Wimbledon and IBM create Fred, an AI chatbot for tennis
The chatbot is just one of many data-driven innovations at the historic tennis competition
Wimbledon has introduced an IBM Watson-powered AI bot called Fred to guide tennis fans around England's historic lawn tennis competition venue this year.
Fred, named after British tennis player Fred Perry, gives ticket holders information about dining options, features a natural language interface and also includes an interactive map of the venue. The bot is available on the official Wimbledon app available on mobile and tablet, and comes after Transport for London made its TravelBot available via Facebook Messenger earlier this month.
Alexandra Willis, head of communications, content and digital at the All England Lawn Tennis Club, said that Fred is "our first foray into putting cognitive into the hands of the fan". Visitors will be able to ask Fred about what they should be doing during their visit to Wimbledon, as well as asking where facilities like water fountains are if it's a rare sunny day at Wimbledon.
IBM's involvement with Wimbledon doesn't end at chatbots though - the competition's longtime analytics partner has also prepared AI-powered video highlights for matches played on the six main courts for the 2017 competition, generated using IBM Watson.
Watson will also curate video by analysing the crowd's noise, players' movements, and match data to focus on key moments in the match.
IBM is also helping Wimbledon to be "first to market" with content with its IBM SlamTracker. This is a cross-platform application which provides real-time scores, stats and insights for all matches in progress. IBM will integrate real-time data from multiple sources, such as radar guns, ball positions and player locations. Fans can launch the SlamTracker to find out more about players and what tactics they should look out for, as well as following their progress in real time.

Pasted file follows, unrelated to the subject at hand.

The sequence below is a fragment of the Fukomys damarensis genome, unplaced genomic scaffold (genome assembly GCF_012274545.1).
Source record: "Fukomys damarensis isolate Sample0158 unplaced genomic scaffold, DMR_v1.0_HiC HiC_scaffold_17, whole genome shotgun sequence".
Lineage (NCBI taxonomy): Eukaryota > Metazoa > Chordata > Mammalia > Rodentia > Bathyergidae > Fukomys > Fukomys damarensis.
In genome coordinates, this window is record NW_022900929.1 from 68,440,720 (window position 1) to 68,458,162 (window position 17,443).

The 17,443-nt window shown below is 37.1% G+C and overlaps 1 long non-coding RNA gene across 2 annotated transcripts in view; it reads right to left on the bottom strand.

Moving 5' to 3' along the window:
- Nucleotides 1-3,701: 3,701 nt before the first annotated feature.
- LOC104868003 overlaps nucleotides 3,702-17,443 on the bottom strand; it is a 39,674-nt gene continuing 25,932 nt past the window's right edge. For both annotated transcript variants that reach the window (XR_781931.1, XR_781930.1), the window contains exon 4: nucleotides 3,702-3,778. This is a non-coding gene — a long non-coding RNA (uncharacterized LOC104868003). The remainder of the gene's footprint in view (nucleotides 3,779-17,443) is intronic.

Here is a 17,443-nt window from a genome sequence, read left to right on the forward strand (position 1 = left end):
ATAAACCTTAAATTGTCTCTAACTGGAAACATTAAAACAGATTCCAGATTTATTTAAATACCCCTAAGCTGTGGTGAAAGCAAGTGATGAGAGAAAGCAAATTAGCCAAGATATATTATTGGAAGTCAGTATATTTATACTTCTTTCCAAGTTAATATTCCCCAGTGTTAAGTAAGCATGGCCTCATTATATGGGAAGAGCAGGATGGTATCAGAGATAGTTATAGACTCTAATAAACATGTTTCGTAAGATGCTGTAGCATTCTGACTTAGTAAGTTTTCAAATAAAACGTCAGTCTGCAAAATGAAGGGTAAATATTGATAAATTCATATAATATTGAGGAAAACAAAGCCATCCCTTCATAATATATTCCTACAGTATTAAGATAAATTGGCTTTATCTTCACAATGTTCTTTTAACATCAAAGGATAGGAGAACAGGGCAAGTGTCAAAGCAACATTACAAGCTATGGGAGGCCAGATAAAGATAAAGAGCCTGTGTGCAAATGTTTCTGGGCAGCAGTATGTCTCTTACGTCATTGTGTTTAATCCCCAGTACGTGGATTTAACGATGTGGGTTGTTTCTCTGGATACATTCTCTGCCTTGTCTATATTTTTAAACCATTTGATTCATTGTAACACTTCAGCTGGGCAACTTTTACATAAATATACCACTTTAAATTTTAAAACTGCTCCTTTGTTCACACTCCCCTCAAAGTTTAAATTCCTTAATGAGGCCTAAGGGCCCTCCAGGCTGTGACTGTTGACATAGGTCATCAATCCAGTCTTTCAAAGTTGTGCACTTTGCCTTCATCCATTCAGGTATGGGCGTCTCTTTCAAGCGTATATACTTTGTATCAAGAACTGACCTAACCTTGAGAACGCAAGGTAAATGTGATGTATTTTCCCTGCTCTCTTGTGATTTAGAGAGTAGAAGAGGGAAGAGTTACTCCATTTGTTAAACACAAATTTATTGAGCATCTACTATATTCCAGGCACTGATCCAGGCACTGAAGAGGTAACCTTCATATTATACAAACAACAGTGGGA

Fred, IBM and Wimbledon's app chatbot
By comparing the forced and unforced error ratio of players against each other, for instance, Wimbledon hopes to highlight particularly interesting matches.
"There are 128 matches going on at any one time on the first two days of the championships but these are the ones you really should pay attention to. You might think it's the one on Centre Court that happens to feature Roger Federer or Rafael Nadal, but actually we're saying to you that this match out on Court 18 between two players you may never have heard is likely to be just as exciting and just as enthralling," said Willis.
Moreover, additional insights will be produced for "pressure situations", for example on a match point, and insights will show the historical performance for a player when in that situation.
IBM's Sam Seddon, Wimbledon client & programme executive, said that the SlamTracker can predict the most likely outcome if a player loses a particular point then it will predict what the likely outcome of a game is. He underlined that these new incentives will be a learning experience: "We are going to learn this year in terms of what are the fans interested in and use that to tailor how we are going to look at the digital platforms and the enhancement for 2018 and beyond."
Image sources: IBM and Wimbledon